Incisional & Excisional Biopsy

Excision is the surgical removal of a small amount of tissue or growth on the skin, such as an abscess or cyst, or in other parts of the body for treatment or testing, such as to diagnose a disease like cancer and to stage it.

Biopsy is the removal of tissue specifically to test it in the laboratory to confirm the type and severity of disease. Samples are looked at under a microscope to determine abnormalities in the cells. There are many different ways of collecting tissue for testing, depending on the location. The doctor may use small tools or a microscope or the procedure may need to be done in the operating room.

Types of Biopsy
  1. Incisional biopsy, where a small amount of tissue is removed
  2. Excisional biopsy, where all the tissue is removed
  3. Fine need aspiration, where a needle is inserted through the skin into the area so cells can be removed for testing
Local anesthesia doesn’t need any special preparation. Often a biopsy is done in a procedure room on an outpatient basis.
  1. The doctor will first clean the area with an antiseptic solution.
  2. A drape will be placed with an opening for the biopsy. A local anesthetic will be administered.
  3. The doctor will use a scalpel to remove the growth or tissue sample.
  4. If the sample must be sent to the laboratory, it will be frozen in a container or bag with formalin to preserve the cells. The container will be clearly labeled with your name and hospital number as well as where the tissue was removed from and, if applicable, on which side (left or right). This information will match the paperwork for testing the sample.
  5. Samples taken from different parts of the same patient’s body will be separated into different containers and labeled clearly to ensure the most accurate testing and diagnosis.
  6. Certain samples may be labeled differently depending on how they need to be tested.
  7. If the sample is small, you can usually return home after the procedure. Your doctor will let you know whether or not you will need to stay in hospital.
  1. The wound(s) will be dressed and covered. You will be given instructions on caring for the wound until you see your doctor again. If stitches were placed, you will likely return in 7-10 days to have them removed. Please keep your wound dry.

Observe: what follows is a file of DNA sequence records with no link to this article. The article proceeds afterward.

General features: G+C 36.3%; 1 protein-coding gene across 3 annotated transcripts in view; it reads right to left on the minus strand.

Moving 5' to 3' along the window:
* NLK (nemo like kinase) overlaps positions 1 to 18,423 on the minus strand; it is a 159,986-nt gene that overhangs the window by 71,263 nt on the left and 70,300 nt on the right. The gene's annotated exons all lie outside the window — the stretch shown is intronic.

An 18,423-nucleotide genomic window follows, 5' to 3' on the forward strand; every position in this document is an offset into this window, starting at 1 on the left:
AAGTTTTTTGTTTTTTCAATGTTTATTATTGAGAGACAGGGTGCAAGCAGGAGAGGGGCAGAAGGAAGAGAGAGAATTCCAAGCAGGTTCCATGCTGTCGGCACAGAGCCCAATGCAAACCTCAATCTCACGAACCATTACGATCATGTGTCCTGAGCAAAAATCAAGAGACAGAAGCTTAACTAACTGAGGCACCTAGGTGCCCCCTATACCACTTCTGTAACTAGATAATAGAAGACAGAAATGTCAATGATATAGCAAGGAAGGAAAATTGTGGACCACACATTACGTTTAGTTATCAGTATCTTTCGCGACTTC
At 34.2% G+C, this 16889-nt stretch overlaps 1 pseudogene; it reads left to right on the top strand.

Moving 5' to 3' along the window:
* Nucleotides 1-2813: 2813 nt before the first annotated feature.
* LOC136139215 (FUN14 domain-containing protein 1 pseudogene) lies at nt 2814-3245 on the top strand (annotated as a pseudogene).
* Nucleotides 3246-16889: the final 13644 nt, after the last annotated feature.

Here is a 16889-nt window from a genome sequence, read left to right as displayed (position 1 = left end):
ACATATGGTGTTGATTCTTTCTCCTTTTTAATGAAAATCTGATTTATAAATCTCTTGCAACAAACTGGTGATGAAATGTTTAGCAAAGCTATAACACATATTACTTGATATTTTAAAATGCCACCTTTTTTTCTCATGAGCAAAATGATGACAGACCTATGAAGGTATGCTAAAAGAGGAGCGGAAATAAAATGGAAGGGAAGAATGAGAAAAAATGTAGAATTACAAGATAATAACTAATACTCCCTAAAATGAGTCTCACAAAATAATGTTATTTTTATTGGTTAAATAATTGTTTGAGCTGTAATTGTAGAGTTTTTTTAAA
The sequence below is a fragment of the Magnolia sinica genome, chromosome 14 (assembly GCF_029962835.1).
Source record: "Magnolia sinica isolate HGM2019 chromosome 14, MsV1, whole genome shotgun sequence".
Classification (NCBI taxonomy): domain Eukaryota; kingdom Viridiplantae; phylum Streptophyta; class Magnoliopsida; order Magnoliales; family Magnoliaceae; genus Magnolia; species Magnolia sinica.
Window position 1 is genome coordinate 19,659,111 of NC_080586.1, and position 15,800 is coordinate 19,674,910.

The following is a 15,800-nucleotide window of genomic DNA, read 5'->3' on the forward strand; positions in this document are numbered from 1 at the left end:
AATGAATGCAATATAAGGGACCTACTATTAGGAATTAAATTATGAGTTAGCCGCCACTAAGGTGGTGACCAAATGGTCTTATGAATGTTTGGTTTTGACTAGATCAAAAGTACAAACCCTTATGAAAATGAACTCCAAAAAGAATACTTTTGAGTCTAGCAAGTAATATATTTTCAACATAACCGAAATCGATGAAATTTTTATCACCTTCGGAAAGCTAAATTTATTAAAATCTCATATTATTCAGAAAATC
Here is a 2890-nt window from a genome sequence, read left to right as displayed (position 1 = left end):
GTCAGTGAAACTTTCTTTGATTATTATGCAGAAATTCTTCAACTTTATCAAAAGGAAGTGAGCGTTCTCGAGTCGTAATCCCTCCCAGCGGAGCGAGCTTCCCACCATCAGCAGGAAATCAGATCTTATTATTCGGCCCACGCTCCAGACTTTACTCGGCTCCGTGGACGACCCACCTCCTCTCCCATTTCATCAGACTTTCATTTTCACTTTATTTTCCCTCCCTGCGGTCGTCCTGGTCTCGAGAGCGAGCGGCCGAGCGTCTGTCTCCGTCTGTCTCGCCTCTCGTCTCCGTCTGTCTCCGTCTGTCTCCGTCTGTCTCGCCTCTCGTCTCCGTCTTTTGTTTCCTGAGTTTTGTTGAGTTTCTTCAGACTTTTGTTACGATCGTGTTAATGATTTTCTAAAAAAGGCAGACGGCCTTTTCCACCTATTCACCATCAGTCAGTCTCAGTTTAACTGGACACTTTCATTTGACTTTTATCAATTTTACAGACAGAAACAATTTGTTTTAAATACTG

2. You can shower normally and wash your hair. The dressing is usually waterproof.
  3. Avoid soaking in a tub for at least 1 week.
There are always risks and complications associated with surgery, as follows:
  • Collection of fluid under the wound and seeping of fluid while the wound heals
  • Tightness or scabbing as the wound heals
  • Irregular healing of the wound/incision, causing scarring
  • Raised scar as the wound heals, which may be a different color than the skin and may feel tender
Please see your doctor immediately if you have a fever, if your wound comes apart, and if you notice swelling, redness, warmth, pain, and/or pus at the site.
  • If you are taking any blood-thinning medication/anticoagulant, please let your doctor know as some may need to be stopped before you travel for the procedure.
  • Travelers to Thailand should plan to stay in the country for at least 1 day or, depending on their condition after the procedure, for the entire duration of treatment.
  • If you plan to return home after the procedure, please speak to your doctor before making travel arrangements. There are no restrictions for air travel.
  • During your follow-up appointment your medical team will assess your health and your incision and you will receive documents detailing your medical and treatment history and your "fit to fly" certificate (if needed).
Please discuss the likelihood of success with your doctor before the procedure.
What if the procedure is not performed?
Please discuss specific risks of not having the procedure done with your doctor.
In many cases where a surgical biopsy is indicated, there are no alternatives to removing the tissue sample needed for further analysis to confirm cancer and/or develop a plan of treatment. Choosing not to undergo this procedure can lead to metastasis (which can be life-threatening) or growth of noncancerous cells to the extent that it affects other organs.

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